5. Sesame Seeds
Sesame seeds are small, flat and oval in shape. They have a nutty taste and are crunchy. You can find them in a variety of colors such as red, black, white and yellow and their oil is resistant to rancidification, which means the flavor doesn’t change when the natural oils break down.
Like most seeds, they contain copper, calcium, iron, phosphorous, manganese, zinc, fiber and B vitamins, especially folate and niacin. They also contain sesamin and sesamolin.
Sesame seeds lower blood pressure and cholesterol levels, promote bone health and protect against liver damage. They also reduce PMS symptoms. Arthritis, asthma, migraines, headaches, osteoporosis and certain cancers can also be prevented by including sesame seeds in your diet.
The magnesium found in these seeds reduce the chances of developing diabetes and manages the symptoms for patients that have been diagnosed with the condition. Sesame seed oil contributes to the effectiveness of diabetic medications by improving the functionality. It also regulates glucose and insulin levels.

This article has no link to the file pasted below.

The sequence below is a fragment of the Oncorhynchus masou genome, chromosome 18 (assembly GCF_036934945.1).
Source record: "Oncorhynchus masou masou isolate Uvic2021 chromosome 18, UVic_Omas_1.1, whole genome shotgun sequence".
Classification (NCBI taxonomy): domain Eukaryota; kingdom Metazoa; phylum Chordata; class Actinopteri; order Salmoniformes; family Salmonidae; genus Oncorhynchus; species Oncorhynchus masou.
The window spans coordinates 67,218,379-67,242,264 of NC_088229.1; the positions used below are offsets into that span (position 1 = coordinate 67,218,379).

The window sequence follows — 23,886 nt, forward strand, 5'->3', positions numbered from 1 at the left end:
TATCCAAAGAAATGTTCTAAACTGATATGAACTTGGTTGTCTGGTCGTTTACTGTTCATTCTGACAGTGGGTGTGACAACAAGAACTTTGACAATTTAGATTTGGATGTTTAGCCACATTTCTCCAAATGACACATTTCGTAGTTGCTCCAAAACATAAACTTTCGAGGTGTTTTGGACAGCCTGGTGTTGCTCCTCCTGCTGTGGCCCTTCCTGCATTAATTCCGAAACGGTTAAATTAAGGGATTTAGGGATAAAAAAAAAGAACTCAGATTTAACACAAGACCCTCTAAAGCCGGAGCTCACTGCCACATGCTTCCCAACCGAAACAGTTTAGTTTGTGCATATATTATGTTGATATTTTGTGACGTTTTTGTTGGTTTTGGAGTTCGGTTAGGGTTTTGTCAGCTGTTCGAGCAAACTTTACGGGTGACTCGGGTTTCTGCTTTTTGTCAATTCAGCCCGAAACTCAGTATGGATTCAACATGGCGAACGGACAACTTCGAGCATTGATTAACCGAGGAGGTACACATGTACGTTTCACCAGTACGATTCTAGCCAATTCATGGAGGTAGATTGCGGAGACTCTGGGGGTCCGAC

Studies show that the high content of copper in sesame seeds reduces inflammation of the joints, bones, and muscles which eases the pain associated with arthritis. Copper also strengthens blood vessel walls, joints, and bones and helps with intake of iron. Having the correct copper content in the body maximizes circulation and ensures that all the vital organs in the body get enough oxygen to function properly.
Sesame seeds work well in various bread, crackers, and other baked products. You can sprinkle them on stir-fry dishes, soups, salads and a whole lot more. You can even make tahini with them.
The recommended daily allowance is 3 tablespoons on a daily basis. It is important to exceed this limit as excessive amounts of sesame seeds can trigger migraines and IBS (Irritable Bowel Syndrome), especially if you’re sensitive to nuts and seeds.